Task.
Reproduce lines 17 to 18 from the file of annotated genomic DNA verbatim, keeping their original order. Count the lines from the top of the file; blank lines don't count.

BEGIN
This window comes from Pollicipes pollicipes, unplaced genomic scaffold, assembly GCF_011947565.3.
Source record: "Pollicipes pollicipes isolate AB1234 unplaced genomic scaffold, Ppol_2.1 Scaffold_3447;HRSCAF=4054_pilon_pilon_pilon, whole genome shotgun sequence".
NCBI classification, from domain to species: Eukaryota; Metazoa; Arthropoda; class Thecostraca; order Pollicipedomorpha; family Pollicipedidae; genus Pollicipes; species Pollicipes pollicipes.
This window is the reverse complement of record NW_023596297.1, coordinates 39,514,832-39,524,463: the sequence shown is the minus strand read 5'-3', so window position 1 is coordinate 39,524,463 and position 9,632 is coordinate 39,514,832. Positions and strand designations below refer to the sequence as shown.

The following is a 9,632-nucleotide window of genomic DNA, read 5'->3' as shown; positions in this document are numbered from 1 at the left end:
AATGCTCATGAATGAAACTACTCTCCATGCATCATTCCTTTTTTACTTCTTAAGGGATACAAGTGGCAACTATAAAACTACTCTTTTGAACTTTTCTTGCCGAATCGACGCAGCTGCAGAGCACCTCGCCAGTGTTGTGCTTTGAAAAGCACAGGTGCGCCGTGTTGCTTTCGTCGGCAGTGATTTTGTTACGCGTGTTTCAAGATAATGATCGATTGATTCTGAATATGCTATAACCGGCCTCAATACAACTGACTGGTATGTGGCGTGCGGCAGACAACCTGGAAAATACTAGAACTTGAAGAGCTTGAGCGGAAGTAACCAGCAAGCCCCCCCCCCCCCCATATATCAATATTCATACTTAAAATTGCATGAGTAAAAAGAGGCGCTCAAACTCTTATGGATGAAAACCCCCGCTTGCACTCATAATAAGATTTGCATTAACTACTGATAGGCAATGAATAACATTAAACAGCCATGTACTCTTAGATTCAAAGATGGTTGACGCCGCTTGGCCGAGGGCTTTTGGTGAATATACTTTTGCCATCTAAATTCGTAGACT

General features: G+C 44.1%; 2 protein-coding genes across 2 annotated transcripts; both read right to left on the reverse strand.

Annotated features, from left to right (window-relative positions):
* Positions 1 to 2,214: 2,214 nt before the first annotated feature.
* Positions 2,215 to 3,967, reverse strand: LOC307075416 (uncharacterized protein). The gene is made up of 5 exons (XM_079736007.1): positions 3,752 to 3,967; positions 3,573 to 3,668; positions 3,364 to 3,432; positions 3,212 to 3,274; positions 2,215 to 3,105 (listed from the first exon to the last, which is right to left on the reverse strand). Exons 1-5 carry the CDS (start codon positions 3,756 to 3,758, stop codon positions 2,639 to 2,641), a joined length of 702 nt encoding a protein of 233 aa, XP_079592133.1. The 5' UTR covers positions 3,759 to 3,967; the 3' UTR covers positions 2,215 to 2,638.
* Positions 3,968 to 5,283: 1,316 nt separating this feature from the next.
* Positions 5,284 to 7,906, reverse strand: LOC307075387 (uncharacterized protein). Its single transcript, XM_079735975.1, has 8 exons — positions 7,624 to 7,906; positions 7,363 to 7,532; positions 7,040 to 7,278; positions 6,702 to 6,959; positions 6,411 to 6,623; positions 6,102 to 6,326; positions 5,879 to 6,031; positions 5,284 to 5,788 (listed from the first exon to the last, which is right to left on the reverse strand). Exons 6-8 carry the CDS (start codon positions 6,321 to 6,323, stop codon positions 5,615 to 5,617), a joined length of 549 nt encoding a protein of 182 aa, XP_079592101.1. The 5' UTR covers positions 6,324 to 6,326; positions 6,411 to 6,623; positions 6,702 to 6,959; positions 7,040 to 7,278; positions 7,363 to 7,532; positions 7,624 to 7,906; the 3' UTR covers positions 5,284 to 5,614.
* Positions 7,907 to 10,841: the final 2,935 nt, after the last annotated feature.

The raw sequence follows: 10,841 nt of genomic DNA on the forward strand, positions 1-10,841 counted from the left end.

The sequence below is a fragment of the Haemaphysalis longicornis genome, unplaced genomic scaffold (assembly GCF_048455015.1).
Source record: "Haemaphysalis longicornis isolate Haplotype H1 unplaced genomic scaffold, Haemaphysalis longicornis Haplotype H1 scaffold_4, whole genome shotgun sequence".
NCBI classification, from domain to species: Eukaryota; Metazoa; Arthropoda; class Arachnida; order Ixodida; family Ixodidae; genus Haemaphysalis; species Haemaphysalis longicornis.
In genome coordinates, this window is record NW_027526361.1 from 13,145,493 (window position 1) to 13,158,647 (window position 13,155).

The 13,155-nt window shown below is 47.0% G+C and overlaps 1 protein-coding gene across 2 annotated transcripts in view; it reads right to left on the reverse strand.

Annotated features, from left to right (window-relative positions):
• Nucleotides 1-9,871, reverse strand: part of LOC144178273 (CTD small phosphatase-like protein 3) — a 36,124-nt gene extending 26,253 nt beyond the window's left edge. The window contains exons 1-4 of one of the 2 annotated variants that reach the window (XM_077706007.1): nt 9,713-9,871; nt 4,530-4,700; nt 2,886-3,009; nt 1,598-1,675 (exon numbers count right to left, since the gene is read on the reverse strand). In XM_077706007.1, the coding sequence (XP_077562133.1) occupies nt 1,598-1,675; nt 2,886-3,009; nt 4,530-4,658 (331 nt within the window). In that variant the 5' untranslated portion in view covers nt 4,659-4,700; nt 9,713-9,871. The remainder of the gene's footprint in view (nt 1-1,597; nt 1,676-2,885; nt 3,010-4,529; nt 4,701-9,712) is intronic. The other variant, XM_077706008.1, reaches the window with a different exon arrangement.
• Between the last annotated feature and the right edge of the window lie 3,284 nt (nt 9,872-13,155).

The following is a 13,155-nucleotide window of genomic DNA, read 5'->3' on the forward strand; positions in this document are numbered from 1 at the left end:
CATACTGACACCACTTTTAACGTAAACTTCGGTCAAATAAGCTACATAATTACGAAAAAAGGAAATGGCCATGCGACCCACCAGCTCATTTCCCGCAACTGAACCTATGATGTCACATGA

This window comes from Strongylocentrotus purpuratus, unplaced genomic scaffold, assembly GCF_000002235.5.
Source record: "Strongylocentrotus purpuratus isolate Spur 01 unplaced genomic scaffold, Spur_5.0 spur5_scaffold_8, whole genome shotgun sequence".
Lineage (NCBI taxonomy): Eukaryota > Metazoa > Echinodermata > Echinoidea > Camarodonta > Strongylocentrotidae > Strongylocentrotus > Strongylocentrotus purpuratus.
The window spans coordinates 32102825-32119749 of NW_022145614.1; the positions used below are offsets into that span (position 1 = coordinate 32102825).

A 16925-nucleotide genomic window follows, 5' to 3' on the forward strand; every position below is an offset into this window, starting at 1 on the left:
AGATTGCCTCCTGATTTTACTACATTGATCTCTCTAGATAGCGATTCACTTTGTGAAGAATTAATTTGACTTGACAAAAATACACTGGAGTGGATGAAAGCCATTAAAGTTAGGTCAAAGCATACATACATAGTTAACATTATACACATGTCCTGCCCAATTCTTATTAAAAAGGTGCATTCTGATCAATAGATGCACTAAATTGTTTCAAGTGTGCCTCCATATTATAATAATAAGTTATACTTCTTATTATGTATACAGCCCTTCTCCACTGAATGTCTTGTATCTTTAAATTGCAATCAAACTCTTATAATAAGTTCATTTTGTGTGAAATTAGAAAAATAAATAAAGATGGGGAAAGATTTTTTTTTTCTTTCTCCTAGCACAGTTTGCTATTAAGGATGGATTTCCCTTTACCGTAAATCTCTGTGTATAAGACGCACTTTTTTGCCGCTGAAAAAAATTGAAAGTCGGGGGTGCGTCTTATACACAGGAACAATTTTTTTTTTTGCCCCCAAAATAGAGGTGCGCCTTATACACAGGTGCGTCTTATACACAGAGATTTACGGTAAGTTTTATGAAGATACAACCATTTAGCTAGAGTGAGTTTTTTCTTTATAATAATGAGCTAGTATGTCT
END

NCBI classification, from domain to species: Eukaryota; Metazoa; Arthropoda; class Arachnida; order Ixodida; family Ixodidae; genus Haemaphysalis; species Haemaphysalis longicornis.
In genome coordinates, this window is record NW_027526361.1 from 13,145,493 (window position 1) to 13,158,647 (window position 13,155).